The China Challenge

China Story Yearbook 2013: Civilising China

edited by Geremie R. Barmé and Jeremy Goldkorn
Canberra: Australian Centre on China in the World, 459 pp., available at www.thechinastory.org
johnson_1-050814.jpg
Erik De Castro/Reuters
Filipino crew members gesturing at a Chinese Coast Guard vessel that tried to block their supply ship from approaching the decrepit BRP Sierra Madre, where Filipino Marines are stationed to guard the disputed Ayungin reef, Spratly Islands, South China Sea, March 2014

In 1890, an undistinguished US Navy captain published a book that would influence generations of strategists. Alfred Thayer Mahan’s The Influence of Sea Power Upon History, 1660–1783 posited that great nations need potent, blue-water navies backed by far-flung naval bases to project power around the globe. His work was so influential that Kaiser Wilhelm II of Germany pledged to learn it by heart as he sought to triumph over the dominant power of his day, Britain and its Royal Navy. When Mahan died nearly one hundred years ago, just after the outbreak of World War I, he was widely blamed for being the lead theorist for an arms race that led to the catastrophic conflict.

It may be a little too pat, but it’s probably no coincidence that Mahan is enjoying newfound fame in another rising power: China. Mahan’s books have been widely reprinted in China, including one that features a fold-out map of the Pacific showing US naval facilities in the region. The lesson for China is plain—at least in the Pacific region, it must emulate America’s naval strength if it wants to become a great power.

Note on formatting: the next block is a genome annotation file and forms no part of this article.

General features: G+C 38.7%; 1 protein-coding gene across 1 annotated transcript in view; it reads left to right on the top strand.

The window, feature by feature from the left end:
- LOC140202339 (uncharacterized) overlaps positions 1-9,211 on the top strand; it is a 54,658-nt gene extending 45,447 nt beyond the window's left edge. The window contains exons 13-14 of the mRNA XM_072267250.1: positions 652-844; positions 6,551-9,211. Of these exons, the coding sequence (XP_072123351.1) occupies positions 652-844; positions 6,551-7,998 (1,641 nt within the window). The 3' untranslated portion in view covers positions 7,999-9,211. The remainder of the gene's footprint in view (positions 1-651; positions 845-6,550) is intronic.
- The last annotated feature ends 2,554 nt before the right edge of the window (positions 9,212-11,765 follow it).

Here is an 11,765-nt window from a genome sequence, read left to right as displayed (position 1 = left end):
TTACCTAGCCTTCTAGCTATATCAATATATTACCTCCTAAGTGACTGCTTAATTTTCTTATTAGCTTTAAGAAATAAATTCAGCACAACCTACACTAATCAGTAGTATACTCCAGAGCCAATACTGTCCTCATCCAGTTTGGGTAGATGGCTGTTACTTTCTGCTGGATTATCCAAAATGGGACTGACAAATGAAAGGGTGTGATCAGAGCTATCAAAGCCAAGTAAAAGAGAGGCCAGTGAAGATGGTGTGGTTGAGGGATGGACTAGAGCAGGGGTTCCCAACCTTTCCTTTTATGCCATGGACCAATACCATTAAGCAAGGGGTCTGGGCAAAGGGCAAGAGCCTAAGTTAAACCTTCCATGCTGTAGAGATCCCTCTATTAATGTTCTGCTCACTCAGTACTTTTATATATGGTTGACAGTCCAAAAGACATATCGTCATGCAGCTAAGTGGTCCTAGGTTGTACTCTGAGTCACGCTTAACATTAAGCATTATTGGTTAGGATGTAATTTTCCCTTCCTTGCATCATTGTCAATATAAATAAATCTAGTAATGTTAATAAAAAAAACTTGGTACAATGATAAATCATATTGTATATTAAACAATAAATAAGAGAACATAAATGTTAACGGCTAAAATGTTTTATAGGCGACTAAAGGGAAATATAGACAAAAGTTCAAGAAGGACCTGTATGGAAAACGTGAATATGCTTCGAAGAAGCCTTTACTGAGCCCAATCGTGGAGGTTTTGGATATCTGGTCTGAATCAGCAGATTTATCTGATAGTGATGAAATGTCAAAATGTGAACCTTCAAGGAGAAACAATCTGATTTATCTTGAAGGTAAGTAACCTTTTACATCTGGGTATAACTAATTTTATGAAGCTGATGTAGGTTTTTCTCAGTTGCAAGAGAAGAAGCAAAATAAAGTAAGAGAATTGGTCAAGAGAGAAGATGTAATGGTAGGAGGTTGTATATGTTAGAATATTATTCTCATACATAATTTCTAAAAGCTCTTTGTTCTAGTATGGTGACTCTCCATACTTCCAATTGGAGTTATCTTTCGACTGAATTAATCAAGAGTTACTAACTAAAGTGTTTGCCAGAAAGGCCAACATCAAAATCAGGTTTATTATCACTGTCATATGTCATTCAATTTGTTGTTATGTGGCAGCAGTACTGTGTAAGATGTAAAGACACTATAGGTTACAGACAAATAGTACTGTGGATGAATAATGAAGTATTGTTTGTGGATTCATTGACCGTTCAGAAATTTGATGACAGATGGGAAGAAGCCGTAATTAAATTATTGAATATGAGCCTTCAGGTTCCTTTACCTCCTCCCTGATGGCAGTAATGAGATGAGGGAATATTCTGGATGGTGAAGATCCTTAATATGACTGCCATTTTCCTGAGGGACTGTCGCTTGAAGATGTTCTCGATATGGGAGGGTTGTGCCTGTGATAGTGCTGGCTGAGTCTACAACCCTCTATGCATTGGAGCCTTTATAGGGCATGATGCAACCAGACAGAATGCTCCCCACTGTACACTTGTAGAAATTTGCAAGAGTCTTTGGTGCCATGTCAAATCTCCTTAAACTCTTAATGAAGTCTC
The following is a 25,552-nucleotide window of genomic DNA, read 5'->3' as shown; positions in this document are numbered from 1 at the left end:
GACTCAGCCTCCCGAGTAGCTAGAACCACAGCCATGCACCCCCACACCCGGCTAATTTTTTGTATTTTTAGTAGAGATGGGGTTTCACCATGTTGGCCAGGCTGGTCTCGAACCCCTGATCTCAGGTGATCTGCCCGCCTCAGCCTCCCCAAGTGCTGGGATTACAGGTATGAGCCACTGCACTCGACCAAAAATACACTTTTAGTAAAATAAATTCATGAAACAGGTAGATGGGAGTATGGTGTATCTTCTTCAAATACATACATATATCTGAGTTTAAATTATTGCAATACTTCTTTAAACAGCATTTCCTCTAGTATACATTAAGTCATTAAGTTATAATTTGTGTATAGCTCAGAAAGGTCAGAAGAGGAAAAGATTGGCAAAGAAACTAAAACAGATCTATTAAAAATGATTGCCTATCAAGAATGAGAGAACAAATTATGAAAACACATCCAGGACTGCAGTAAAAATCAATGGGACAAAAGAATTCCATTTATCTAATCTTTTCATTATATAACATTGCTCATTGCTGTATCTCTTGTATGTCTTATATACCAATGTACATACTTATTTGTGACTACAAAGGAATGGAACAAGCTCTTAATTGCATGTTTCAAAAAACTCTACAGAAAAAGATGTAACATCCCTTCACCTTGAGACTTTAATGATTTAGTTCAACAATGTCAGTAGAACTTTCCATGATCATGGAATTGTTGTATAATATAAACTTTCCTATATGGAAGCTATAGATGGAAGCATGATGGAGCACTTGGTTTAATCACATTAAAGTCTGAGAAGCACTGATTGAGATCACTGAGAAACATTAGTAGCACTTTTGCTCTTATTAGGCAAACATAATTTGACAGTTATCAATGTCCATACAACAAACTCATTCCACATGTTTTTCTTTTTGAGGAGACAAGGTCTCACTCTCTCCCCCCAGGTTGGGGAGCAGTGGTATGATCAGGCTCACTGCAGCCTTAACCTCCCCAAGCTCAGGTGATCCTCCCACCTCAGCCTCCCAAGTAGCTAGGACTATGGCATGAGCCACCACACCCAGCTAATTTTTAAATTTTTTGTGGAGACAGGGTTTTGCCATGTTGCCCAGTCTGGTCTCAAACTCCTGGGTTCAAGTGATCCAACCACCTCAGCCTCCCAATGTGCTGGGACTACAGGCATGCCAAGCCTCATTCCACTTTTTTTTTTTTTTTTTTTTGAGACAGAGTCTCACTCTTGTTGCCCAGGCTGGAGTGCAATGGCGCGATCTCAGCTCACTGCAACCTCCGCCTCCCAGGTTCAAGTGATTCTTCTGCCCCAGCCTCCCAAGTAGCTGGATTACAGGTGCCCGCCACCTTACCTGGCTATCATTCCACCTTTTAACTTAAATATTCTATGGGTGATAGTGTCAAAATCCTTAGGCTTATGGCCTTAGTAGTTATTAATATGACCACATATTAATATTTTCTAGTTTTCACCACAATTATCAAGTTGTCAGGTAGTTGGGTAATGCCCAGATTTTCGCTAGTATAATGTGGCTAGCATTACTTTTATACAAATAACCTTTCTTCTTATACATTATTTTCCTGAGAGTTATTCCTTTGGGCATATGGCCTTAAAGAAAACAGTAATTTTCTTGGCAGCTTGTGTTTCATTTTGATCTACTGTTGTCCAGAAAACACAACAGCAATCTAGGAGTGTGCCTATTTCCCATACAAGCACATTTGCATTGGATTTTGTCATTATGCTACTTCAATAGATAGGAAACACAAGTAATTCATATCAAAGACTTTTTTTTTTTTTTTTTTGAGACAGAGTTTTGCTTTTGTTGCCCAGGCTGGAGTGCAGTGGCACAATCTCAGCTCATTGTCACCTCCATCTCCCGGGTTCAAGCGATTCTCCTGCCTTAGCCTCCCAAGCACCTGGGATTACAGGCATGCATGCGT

The popularity of Mahan’s book is one of the fascinating threads in Geoff Dyer’s The Contest of the Century. The title might sound a bit like a reality show, while the subtitle (The New Era of Competition with China—and How America Can Win) has the tone of a self-help book for a fading superpower. But ignore these examples of editorial overreach; Dyer’s book is stimulating, erudite, and deeply researched, perfectly timed to explain the unfolding conflicts in East Asia. He focuses on maritime affairs as a clue to China’s intentions, which he bluntly states as: “Forget their bland rhetoric: China’s leaders think very much in geopolitical terms and would like to gradually erode the bases of American power.”

This runs counter to the two dominant ways of looking at China. One is that China is so obsessed with domestic issues that it has little real interest in getting involved abroad. Its corollary is that Beijing is too insecure about its hold on power at home to think seriously about challenging the US. But Dyer—a former Beijing bureau chief for the Financial Times—points out that China already is involved abroad, while “domestic insecurity is feeding, not inhibiting, the desire to stand tall overseas.”

Dyer is hardly an alarmist. His main point isn’t that China and the US are headed for a military conflict. With both sides possessing nuclear weapons, a war isn’t likely. Instead, his broader point is that China is shifting from a country that accepts existing rules to one …

This article is available to subscribers only.
Please choose from one of the options below to access this article:

Print Subscription — $74.95

Purchase a print subscription (20 issues per year) and also receive online access to all articles published within the last five years.

Online Subscription — $69.00

Purchase an Online Edition subscription and receive full access to all articles published by the Review since 1963.

One-Week Access — $4.99

Purchase a trial Online Edition subscription and receive unlimited access for one week to all the content on nybooks.com.

If you already have one of these subscriptions, please be sure you are logged in to your nybooks.com account. If you subscribe to the print edition, you may also need to link your web site account to your print subscription. Click here to link your account services.